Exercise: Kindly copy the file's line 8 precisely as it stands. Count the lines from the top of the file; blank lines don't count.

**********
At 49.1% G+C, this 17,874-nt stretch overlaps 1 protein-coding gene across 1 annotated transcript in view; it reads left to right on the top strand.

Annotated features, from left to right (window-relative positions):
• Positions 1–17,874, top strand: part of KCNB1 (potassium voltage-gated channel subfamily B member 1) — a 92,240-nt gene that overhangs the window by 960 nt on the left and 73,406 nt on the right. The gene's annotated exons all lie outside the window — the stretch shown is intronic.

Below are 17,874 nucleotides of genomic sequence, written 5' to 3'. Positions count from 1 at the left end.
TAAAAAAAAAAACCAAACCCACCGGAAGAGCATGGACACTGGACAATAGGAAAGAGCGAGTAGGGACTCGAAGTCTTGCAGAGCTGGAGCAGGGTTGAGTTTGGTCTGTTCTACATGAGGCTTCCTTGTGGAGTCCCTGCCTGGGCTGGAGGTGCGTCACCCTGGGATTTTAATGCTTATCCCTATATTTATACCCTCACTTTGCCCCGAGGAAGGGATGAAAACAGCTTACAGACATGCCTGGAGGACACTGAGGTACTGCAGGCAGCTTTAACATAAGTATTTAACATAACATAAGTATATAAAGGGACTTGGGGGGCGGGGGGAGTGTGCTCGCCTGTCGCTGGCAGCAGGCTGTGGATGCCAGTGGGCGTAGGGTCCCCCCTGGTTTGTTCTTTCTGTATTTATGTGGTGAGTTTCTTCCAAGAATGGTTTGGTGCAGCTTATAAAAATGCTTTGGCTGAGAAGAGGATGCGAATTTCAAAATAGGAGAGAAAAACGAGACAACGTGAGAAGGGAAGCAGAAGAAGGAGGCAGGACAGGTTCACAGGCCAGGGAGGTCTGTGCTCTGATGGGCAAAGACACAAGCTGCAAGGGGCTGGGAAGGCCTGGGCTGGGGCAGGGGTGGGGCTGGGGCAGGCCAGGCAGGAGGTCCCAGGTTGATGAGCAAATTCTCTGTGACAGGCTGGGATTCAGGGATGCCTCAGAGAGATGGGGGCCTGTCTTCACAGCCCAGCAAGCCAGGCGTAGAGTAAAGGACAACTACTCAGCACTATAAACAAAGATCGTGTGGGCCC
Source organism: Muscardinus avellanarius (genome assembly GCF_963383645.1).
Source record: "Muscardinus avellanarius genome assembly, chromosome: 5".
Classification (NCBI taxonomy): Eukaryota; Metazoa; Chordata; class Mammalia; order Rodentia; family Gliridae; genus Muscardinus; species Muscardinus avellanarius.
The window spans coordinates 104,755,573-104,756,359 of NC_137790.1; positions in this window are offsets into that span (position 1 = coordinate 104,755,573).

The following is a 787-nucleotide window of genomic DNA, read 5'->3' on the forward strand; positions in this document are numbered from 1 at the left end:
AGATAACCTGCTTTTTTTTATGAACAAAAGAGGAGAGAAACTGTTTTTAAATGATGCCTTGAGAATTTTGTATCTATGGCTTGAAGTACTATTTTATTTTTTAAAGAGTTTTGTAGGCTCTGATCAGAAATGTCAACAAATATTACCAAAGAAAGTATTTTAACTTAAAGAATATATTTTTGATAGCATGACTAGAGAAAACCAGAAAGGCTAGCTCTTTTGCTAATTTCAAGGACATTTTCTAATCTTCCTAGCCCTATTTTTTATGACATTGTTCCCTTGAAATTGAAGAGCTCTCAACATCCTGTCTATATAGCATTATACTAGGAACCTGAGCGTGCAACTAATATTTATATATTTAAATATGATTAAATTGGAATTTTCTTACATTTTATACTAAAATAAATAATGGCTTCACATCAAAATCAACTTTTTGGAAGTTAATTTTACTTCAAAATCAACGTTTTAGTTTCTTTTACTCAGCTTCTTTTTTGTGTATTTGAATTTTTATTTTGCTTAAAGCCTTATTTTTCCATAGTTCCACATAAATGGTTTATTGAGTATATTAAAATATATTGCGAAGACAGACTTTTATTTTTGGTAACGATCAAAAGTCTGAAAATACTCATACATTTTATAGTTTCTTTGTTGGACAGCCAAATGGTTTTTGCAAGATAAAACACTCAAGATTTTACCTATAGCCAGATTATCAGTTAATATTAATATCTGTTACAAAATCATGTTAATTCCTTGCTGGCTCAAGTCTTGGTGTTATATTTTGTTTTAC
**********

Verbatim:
Classification (NCBI taxonomy): Eukaryota; Metazoa; Chordata; class Mammalia; order Rodentia; family Gliridae; genus Muscardinus; species Muscardinus avellanarius.